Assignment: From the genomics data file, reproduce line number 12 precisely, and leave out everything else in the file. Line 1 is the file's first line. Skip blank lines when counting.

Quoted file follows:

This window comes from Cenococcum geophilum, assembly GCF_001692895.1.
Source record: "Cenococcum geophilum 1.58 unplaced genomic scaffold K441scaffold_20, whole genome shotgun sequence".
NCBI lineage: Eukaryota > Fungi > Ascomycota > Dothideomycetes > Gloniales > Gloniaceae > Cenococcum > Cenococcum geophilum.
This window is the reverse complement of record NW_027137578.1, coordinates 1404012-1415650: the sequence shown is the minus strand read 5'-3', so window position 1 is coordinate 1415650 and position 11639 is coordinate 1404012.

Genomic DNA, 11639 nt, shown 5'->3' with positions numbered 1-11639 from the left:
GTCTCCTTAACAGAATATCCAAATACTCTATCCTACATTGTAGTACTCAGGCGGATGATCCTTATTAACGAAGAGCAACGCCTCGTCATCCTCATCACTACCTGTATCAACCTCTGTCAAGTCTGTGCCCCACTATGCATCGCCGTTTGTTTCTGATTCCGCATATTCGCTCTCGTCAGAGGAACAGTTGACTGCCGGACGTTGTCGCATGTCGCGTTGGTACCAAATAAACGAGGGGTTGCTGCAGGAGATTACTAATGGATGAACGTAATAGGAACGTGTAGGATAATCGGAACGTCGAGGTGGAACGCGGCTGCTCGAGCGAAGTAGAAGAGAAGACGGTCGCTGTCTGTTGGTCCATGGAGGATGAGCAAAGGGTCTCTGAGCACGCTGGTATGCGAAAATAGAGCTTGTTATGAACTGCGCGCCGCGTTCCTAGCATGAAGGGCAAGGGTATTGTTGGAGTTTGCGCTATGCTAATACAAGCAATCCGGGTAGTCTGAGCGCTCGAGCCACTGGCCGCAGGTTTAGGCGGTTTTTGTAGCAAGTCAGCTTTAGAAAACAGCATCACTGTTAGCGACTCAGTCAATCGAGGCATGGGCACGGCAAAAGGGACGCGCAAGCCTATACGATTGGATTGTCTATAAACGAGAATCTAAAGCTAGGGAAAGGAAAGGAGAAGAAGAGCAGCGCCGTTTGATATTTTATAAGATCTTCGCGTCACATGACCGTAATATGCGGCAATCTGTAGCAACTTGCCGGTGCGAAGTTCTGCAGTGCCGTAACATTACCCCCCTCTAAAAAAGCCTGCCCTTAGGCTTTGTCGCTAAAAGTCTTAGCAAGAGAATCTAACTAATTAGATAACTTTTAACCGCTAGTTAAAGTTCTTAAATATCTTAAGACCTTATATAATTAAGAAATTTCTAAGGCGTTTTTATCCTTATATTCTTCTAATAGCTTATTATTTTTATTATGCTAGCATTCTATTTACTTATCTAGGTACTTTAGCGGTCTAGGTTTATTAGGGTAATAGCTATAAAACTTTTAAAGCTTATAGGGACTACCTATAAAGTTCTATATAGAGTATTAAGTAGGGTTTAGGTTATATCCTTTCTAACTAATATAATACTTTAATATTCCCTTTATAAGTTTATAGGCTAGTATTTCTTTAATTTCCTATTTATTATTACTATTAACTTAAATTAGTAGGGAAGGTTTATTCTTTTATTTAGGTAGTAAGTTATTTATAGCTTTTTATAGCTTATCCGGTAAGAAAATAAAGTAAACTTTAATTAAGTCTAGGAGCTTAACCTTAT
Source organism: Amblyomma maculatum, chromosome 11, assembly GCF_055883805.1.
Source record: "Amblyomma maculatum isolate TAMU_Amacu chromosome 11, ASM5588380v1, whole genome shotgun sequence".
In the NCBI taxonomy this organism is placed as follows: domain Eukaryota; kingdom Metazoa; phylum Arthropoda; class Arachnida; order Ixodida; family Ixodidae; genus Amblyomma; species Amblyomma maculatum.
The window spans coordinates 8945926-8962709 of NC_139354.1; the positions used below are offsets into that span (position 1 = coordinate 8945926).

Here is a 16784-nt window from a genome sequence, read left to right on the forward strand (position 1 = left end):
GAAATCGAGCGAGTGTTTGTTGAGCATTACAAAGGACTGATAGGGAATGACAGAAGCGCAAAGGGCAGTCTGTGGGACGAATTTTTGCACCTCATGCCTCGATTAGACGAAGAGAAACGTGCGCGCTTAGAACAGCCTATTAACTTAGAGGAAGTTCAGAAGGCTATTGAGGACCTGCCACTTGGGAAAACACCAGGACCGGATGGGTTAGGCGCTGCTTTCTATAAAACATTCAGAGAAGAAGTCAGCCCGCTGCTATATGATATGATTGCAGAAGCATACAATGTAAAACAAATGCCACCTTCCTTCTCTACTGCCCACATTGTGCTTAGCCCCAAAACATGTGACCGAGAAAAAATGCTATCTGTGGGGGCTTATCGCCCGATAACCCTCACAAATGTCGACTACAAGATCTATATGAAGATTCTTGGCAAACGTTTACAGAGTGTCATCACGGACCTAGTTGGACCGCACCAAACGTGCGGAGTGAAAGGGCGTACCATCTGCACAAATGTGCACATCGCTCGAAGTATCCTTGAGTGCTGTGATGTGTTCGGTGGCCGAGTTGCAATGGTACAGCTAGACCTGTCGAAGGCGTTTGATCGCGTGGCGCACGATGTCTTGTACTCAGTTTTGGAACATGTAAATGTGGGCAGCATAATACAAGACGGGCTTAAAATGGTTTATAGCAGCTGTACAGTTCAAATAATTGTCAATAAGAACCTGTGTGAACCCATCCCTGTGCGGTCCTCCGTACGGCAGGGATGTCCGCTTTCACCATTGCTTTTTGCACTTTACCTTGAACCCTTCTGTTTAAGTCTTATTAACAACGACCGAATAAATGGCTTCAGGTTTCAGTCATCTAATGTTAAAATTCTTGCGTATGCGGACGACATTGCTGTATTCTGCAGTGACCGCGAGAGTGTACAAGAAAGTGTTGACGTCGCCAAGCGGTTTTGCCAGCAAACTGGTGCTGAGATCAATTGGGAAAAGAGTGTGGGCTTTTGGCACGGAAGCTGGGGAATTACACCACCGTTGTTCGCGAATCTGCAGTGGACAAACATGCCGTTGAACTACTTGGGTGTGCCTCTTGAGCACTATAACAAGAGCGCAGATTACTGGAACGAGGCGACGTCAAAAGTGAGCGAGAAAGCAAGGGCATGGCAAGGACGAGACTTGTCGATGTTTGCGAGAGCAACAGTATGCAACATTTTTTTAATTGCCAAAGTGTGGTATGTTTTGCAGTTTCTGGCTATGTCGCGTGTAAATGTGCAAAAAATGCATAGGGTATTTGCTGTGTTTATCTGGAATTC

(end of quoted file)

GAAATCGAGCGAGTGTTTGTTGAGCATTACAAAGGACTGATAGGGAATGACAGAAGCGCAAAGGGCAGTCTGTGGGACGAATTTTTGCACCTCATGCCTCGATTAGACGAAGAGAAACGTGCGCGCTTAGAACAGCCTATTAACTTAGAGGAAGTTCAGAAGGCTATTGAGGACCTGCCACTTGGGAAAACACCAGGACCGGATGGGTTAGGCGCTGCTTTCTATAAAACATTCAGAGAAGAAGTCAGCCCGCTGCTATATGATATGATTGCAGAAGCATACAATGTAAAACAAATGCCACCTTCCTTCTCTACTGCCCACATTGTGCTTAGCCCCAAAACATGTGACCGAGAAAAAATGCTATCTGTGGGGGCTTATCGCCCGATAACCCTCACAAATGTCGACTACAAGATCTATATGAAGATTCTTGGCAAACGTTTACAGAGTGTCATCACGGACCTAGTTGGACCGCACCAAACGTGCGGAGTGAAAGGGCGTACCATCTGCACAAATGTGCACATCGCTCGAAGTATCCTTGAGTGCTGTGATGTGTTCGGTGGCCGAGTTGCAATGGTACAGCTAGACCTGTCGAAGGCGTTTGATCGCGTGGCGCACGATGTCTTGTACTCAGTTTTGGAACATGTAAATGTGGGCAGCATAATACAAGACGGGCTTAAAATGGTTTATAGCAGCTGTACAGTTCAAATAATTGTCAATAAGAACCTGTGTGAACCCATCCCTGTGCGGTCCTCCGTACGGCAGGGATGTCCGCTTTCACCATTGCTTTTTGCACTTTACCTTGAACCCTTCTGTTTAAGTCTTATTAACAACGACCGAATAAATGGCTTCAGGTTTCAGTCATCTAATGTTAAAATTCTTGCGTATGCGGACGACATTGCTGTATTCTGCAGTGACCGCGAGAGTGTACAAGAAAGTGTTGACGTCGCCAAGCGGTTTTGCCAGCAAACTGGTGCTGAGATCAATTGGGAAAAGAGTGTGGGCTTTTGGCACGGAAGCTGGGGAATTACACCACCGTTGTTCGCGAATCTGCAGTGGACAAACATGCCGTTGAACTACTTGGGTGTGCCTCTTGAGCACTATAACAAGAGCGCAGATTACTGGAACGAGGCGACGTCAAAAGTGAGCGAGAAAGCAAGGGCATGGCAAGGACGAGACTTGTCGATGTTTGCGAGAGCAACAGTATGCAACATTTTTTTAATTGCCAAAGTGTGGTATGTTTTGCAGTTTCTGGCTATGTCGCGTGTAAATGTGCAAAAAATGCATAGGGTATTTGCTGTGTTTATCTGGAATTC